State Board Rejects Efforts to Abandon Health Education Standards Forever | Education

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A majority of members of the Nebraska State Board of Education signaled Friday that they were unwilling to give up on writing health education standards for Nebraska schools.

More than two dozen witnesses urged council members to permanently reject the effort, but the council voted to reject a motion by council member Kirk Penner to do so.

Penner was the only vote in favor.

The controversial school health education standards have been frozen since September 3 when council members, facing a wave of opposition, postponed their development indefinitely.

This left open the possibility of restarting the process. This seems likely at some point based on several board actions.

The board also voted 7-1 on Friday, with Penner voting no, to oppose State Sen. Joni Albrecht’s bill that would ban the board from writing health education standards. If LB 768 becomes law, the council would be limited to writing standards only in the core academic areas of math, science, social studies, reading, and writing.

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The bill is scheduled for a Feb. 15 hearing before the Education Committee.

Also at the meeting, an ad hoc committee of the board presented its findings and recommendations on how to improve the standards development process, which several board members blamed for contributing to the failed adoption last year.

Among the recommendations is that the state council adopt a policy indicating that it will continue to adopt standards in all areas, including health.

The committee is also requesting the hiring of a consultant to review and make recommendations on the standards development process. The consultant would examine topics such as the role and qualifications of subject matter experts, the editorial team’s review and consensus process, and the purpose, opportunities and timing of audience participation.

Last March, the Nebraska Department of Education released draft sex and health education standards that were both comprehensive and inclusive of diverse genders and sexual orientations.

Kindergarten students, for example, needed to learn more about “cohabiting” families and same-sex families. First graders were expected to learn about gender identity and gender stereotypes, and older children about anal, oral and vaginal sex.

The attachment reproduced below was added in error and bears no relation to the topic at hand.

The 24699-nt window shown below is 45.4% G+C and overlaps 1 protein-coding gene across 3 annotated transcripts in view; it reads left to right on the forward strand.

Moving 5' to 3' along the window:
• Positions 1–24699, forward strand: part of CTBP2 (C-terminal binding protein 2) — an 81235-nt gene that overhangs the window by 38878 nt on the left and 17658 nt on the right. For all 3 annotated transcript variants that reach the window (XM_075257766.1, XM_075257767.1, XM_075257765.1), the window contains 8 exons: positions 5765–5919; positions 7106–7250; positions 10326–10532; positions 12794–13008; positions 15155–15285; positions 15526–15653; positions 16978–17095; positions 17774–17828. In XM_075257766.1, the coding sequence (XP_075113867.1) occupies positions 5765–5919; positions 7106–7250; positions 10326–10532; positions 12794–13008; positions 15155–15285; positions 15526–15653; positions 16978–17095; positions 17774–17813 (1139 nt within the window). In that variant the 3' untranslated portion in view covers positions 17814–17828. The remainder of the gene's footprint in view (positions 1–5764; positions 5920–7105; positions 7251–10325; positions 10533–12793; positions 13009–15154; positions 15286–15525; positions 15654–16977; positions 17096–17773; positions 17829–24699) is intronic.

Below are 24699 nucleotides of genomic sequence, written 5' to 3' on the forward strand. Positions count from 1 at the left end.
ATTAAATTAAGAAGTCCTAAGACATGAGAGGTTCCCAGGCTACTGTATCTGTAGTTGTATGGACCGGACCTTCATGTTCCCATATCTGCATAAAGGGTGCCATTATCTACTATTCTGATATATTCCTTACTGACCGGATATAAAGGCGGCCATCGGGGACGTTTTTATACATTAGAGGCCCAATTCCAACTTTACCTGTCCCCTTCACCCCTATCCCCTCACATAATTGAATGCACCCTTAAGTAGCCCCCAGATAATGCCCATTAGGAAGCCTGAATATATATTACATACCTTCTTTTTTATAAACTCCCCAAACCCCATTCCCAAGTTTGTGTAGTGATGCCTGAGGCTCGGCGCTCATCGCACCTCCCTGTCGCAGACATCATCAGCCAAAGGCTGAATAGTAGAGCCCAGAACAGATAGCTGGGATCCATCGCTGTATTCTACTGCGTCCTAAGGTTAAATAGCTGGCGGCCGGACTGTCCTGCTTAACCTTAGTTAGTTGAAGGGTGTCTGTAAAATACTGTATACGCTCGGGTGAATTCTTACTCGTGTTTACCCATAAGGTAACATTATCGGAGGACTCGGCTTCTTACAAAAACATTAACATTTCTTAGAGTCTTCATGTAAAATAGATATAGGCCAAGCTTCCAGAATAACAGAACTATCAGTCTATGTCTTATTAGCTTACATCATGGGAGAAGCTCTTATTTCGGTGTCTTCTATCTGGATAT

The proposal, while welcomed by advocates for LGBTQ youth, was met with opposition from parents, Catholic and family advocacy groups, lawmakers, the governor and dozens of school districts.

Penner, who Gov. Pete Ricketts appointed to the board in December, argued Friday that the board should leave health education decisions to local school boards, parents and medical professionals.

Penner’s motion called on the board to “finally reject” the state’s development of health education standards.

The board also rejected a policy proposal it proposed that would have prevented the Nebraska Department of Education from providing local districts with resources on “sensitive” topics such as sex education, sexual orientation and gender identity.

Board member Deborah Neary said local school officials asked the board to write health standards.

She said the state Board of Education must consider the opinions of all parents, not just those who come forward to testify against the standards.

“There are a lot of parents out there telling me something different than what I hear in this room, Neary said.

Parents in her district of Omaha and across the state tell her they want standards that teach children about healthy relationships and pregnancy prevention and that recognize and support LBGTQ youth, she said.

Penner said the board has spent “10 months trying to get some of this stuff down to the kids,” but members still don’t understand that parents want to control what their kids learn about sex education, orientation sexuality and gender identity.

He said the council should address the issues of shortage of teachers and core academics.

“Let’s do what we’re good at,” Penner said. “Why do we have to keep going back to the sex of our little children?”

Board member Patti Gubbels said sex education was only part of the proposed standards, which she said would not be mandates but would provide guidance to local districts.

“I believe there were eight different strands,” she said.

“There were one or two that the majority of the public objected to,” Gubbels said. “So what that tells me is that there are things in those drafts that were meaningful, that made sense to people.”

Board member Jacquelyn Morrison said she believed education was a way to break down mental health stigma, identify issues in communities and help teachers solve some of the behavioral problems they are facing.

The proposed health standards address depression, anxiety and other issues, she said.

“It’s something I can’t give up,” she said. “As much as we talk about whether a child should eat an apple or an orange, we should also talk about how to keep them mentally healthy.”

Although Penner’s efforts to derail the standards failed, he made it clear he would continue to use his seat to raise issues.

At Friday’s meeting, he also raised concerns about the content of books in school libraries.

Penner read aloud several sexually explicit passages from books he said were on the shelves of some Nebraska school libraries.

He said local districts have the right to put these books in the library, “but is that fair?”

joe.dejka@owh.com, 402-444-1077

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